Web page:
Enter a search term such as “mobile analytics” or browse our content using the filters above.
That’s not only a poor Scrabble score but we also couldn’t find any results matching
Check your spelling or try broadening your search.
Sorry about this, there is a problem with our search at the moment.
Please try again later.
Having sold social search engine Jellyfish to Microsoft in 2007, founders Brian Wiegand and Mark McGuire started work on Alice.com, which launched in beta this week.
Alice.com provides an online marketplace for users to buy a whole range of household goods; nappies, batteries, soap and more, and for CPG manufacturers to sell directly to customers. I've been trying the site out...
While having to register can put customers off on some sites, it is necessary to register on Alice.com to make use of the sites planning features, and the hope is that time spent setting up an account and telling it your preferences will save you more effort in the long run.
First of all, you can select the number of people in your household, how many children, how old etc, so if you have toddlers, nappies will appear in your list, and so on, all in a jolly cartoon format. In the process, Alice.com gets some useful information on its customers:
After this. it asks you to select the products you use via these tick boxes, all of which are already ticked. This is a potential annoyance for the user, as they are forced to spend time un-ticking the items they don't use:
After this, you need to enter details to set up an account and start shopping. It does ask for a date of birth, which some users may find unnecessary, though it does justify this with the lure of special birthday offers, and sensibly doesn't make this compulsory.
Alice.com offers different options for browsing and adding products to your basket. You can shop by brand, or by room, or else choose a duck that represents one of the product categories you selected when registering and go from there.
This where the tickboxes come into play, and if you haven't taken the time to un-tick the products you don't need, then you end up with a lot of ducks to go through:
After selecting a product, you have a few options, including adding to the current order or saving for a future order, as well as setting the frequency at which you will need these items. These are useful options, but having to do this for every item makes shopping for a whole household quite a lengthy process.
One thing it does do is automatically apply any coupons to the products you have selected, which does save a lot of time spent searching for them.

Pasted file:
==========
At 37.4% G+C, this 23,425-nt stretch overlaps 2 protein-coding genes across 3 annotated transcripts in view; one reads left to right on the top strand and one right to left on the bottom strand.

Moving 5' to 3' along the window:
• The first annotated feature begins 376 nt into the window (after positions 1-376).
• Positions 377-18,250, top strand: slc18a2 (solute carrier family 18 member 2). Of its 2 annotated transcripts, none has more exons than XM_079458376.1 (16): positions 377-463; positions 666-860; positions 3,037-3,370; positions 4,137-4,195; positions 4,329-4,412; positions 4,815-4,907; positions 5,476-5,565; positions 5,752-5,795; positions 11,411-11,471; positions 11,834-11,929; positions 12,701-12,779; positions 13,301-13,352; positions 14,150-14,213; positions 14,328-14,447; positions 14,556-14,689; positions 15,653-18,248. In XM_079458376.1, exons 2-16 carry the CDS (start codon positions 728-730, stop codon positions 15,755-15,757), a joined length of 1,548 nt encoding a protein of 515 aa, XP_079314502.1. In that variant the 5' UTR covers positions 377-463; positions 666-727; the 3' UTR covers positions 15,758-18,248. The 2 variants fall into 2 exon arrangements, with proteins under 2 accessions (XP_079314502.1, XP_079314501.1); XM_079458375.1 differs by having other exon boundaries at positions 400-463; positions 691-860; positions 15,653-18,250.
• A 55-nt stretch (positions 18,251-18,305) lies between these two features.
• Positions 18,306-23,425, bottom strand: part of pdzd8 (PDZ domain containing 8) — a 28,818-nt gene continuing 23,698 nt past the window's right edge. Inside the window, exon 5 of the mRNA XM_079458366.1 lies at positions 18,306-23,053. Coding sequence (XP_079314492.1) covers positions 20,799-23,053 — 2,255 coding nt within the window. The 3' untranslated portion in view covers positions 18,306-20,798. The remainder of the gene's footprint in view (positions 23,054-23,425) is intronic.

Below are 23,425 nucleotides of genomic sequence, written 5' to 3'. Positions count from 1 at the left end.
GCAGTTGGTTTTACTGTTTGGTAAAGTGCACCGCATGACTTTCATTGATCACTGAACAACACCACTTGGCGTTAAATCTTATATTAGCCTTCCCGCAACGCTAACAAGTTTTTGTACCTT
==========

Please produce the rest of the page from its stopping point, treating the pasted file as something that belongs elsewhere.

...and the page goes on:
Some good filtering and sorting options are provided too, helping users to narrow their choices from what is a very wide range of products on the site. Alice.com allows you to filter by brand, lifestyle choice (green products, premium, bargain) or to sort by price, whether coupons are offered.
Basket / Checkout
When I was trying the site out, it asked my to re-enter my password every time I selected the checkout link, even when I had only just logged in. This is unnecessary, and something which will annoy a few users.
The basket page is fine, and clearly summarises your order, pointing out the savings you have made from coupons that have been applied to your order. Security concerns and other issues are dealt with the Digicert logo and nice clear contact details.
If you haven't added enough items to your basket (presumably to cover the costs of offering free delivery) then an alerts pops up, though it lets you off with just a couple of items the first time:
The checkout process is nice and compact, with most of the data entry compressed onto the one page which makes it smoother, though the last minute cross-sell page add one more step than is necessary.
The site has neglected to enclose the process, leaving the main navigation links and search box at the top of the screen. Leaving the process via one of these links means you will have to enter your password again to get back in, a potential source of frustration for shoppers.
There are some innovative and potentially very useful features for long-term users of the site, such as the advanced planning section, which allows you to set reminders for when you are likely to need your next pack of toilet rolls.
For instance, the budgeting tab could be very useful to help households to plan their spending, as it compares your spending with the average on the site and can help you make savings.
Overall, a few relatively small usability issues aside, it's an appealing and well-designed site with a lot of useful features, which should encourage users to sign up and use the site long term.